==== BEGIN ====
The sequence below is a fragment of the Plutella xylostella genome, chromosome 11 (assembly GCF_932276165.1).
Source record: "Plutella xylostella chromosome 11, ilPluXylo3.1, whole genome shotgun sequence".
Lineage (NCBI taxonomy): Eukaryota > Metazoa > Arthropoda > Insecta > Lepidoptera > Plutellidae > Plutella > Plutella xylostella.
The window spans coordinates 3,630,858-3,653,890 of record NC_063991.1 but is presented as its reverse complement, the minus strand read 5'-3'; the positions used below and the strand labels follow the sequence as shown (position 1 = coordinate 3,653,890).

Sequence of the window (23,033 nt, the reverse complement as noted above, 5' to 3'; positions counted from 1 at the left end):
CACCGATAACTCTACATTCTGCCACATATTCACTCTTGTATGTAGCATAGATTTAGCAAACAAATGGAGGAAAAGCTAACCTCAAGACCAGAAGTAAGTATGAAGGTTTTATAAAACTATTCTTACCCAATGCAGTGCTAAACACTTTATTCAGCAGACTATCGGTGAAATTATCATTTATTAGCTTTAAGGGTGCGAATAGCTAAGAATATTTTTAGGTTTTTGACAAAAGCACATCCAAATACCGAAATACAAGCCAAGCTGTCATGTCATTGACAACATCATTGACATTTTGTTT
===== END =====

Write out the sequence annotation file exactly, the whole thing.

The sequence below is a fragment of the Plutella xylostella genome, chromosome 11 (assembly GCF_932276165.1).
Source record: "Plutella xylostella chromosome 11, ilPluXylo3.1, whole genome shotgun sequence".
Lineage (NCBI taxonomy): Eukaryota > Metazoa > Arthropoda > Insecta > Lepidoptera > Plutellidae > Plutella > Plutella xylostella.
The window spans coordinates 3,630,858-3,653,890 of record NC_063991.1 but is presented as its reverse complement, the minus strand read 5'-3'; the positions used below and the strand labels follow the sequence as shown (position 1 = coordinate 3,653,890).

Sequence of the window (23,033 nt, the reverse complement as noted above, 5' to 3'; positions counted from 1 at the left end):
CACCGATAACTCTACATTCTGCCACATATTCACTCTTGTATGTAGCATAGATTTAGCAAACAAATGGAGGAAAAGCTAACCTCAAGACCAGAAGTAAGTATGAAGGTTTTATAAAACTATTCTTACCCAATGCAGTGCTAAACACTTTATTCAGCAGACTATCGGTGAAATTATCATTTATTAGCTTTAAGGGTGCGAATAGCTAAGAATATTTTTAGGTTTTTGACAAAAGCACATCCAAATACCGAAATACAAGCCAAGCTGTCATGTCATTGACAACATCATTGACATTTTGTTT